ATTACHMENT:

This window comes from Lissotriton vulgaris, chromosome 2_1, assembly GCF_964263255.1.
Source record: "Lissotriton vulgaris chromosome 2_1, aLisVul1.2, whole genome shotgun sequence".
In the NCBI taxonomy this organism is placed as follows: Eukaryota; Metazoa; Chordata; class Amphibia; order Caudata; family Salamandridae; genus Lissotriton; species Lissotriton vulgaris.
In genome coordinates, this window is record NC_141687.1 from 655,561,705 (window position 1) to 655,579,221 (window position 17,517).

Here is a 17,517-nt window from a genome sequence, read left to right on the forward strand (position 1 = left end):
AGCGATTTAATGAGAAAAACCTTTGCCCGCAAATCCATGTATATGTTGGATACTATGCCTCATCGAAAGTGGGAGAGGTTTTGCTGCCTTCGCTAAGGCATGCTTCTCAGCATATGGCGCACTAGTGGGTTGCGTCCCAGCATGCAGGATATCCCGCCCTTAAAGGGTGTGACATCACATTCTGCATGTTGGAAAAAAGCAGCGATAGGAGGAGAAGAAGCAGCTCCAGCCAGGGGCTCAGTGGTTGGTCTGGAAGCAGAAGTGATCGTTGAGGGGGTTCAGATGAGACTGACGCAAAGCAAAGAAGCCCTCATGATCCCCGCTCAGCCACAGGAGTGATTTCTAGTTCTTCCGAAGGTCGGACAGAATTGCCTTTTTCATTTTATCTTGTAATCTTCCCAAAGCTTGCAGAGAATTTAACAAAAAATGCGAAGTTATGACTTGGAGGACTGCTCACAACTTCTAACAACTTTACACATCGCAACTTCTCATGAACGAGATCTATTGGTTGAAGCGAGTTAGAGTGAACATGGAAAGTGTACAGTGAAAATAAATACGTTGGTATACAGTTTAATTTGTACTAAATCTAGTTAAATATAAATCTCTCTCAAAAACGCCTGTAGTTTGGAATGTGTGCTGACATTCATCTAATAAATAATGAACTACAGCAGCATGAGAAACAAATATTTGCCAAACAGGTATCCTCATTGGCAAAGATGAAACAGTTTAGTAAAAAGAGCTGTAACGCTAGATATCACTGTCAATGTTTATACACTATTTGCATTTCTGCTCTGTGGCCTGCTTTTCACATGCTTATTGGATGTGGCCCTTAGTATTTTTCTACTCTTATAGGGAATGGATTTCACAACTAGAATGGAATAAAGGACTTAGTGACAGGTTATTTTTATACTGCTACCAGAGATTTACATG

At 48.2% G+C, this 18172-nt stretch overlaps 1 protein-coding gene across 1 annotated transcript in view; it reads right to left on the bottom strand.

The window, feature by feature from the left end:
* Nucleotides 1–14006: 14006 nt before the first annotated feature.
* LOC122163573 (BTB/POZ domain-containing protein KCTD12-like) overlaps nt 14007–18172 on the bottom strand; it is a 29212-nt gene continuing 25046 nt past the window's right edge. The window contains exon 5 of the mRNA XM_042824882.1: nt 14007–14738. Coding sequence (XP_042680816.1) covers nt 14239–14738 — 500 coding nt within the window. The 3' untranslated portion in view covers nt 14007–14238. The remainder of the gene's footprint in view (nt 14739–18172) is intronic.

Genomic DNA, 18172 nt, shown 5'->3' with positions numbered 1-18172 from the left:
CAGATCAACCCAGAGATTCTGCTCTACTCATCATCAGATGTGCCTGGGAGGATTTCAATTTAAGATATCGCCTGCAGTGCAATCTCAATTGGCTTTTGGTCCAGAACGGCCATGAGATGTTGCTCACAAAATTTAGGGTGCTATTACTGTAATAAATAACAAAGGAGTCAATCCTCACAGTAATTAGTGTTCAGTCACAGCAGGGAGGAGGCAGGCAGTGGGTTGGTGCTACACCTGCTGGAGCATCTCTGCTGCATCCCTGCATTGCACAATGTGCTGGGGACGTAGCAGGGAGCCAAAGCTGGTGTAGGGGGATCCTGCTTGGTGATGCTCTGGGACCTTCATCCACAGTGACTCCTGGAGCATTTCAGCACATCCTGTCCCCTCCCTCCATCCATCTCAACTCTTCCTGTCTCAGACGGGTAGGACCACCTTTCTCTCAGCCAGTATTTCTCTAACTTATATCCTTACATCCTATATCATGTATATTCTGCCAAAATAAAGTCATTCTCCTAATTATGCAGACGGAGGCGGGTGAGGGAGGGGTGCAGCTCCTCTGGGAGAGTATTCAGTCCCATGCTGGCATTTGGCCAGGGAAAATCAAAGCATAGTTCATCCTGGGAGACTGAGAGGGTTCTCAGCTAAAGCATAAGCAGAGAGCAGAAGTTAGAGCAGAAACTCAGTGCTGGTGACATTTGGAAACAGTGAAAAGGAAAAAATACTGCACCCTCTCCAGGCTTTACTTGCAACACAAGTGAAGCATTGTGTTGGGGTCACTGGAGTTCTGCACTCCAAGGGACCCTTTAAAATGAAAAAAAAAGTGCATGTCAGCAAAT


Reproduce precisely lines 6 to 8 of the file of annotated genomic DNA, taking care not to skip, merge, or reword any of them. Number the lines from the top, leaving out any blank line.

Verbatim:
AGCGATTTAATGAGAAAAACCTTTGCCCGCAAATCCATGTATATGTTGGATACTATGCCTCATCGAAAGTGGGAGAGGTTTTGCTGCCTTCGCTAAGGCATGCTTCTCAGCATATGGCGCACTAGTGGGTTGCGTCCCAGCATGCAGGATATCCCGCCCTTAAAGGGTGTGACATCACATTCTGCATGTTGGAAAAAAGCAGCGATAGGAGGAGAAGAAGCAGCTCCAGCCAGGGGCTCAGTGGTTGGTCTGGAAGCAGAAGTGATCGTTGAGGGGGTTCAGATGAGACTGACGCAAAGCAAAGAAGCCCTCATGATCCCCGCTCAGCCACAGGAGTGATTTCTAGTTCTTCCGAAGGTCGGACAGAATTGCCTTTTTCATTTTATCTTGTAATCTTCCCAAAGCTTGCAGAGAATTTAACAAAAAATGCGAAGTTATGACTTGGAGGACTGCTCACAACTTCTAACAACTTTACACATCGCAACTTCTCATGAACGAGATCTATTGGTTGAAGCGAGTTAGAGTGAACATGGAAAGTGTACAGTGAAAATAAATACGTTGGTATACAGTTTAATTTGTACTAAATCTAGTTAAATATAAATCTCTCTCAAAAACGCCTGTAGTTTGGAATGTGTGCTGACATTCATCTAATAAATAATGAACTACAGCAGCATGAGAAACAAATATTTGCCAAACAGGTATCCTCATTGGCAAAGATGAAACAGTTTAGTAAAAAGAGCTGTAACGCTAGATATCACTGTCAATGTTTATACACTATTTGCATTTCTGCTCTGTGGCCTGCTTTTCACATGCTTATTGGATGTGGCCCTTAGTATTTTTCTACTCTTATAGGGAATGGATTTCACAACTAGAATGGAATAAAGGACTTAGTGACAGGTTATTTTTATACTGCTACCAGAGATTTACATG

At 48.2% G+C, this 18172-nt stretch overlaps 1 protein-coding gene across 1 annotated transcript in view; it reads right to left on the bottom strand.

The window, feature by feature from the left end: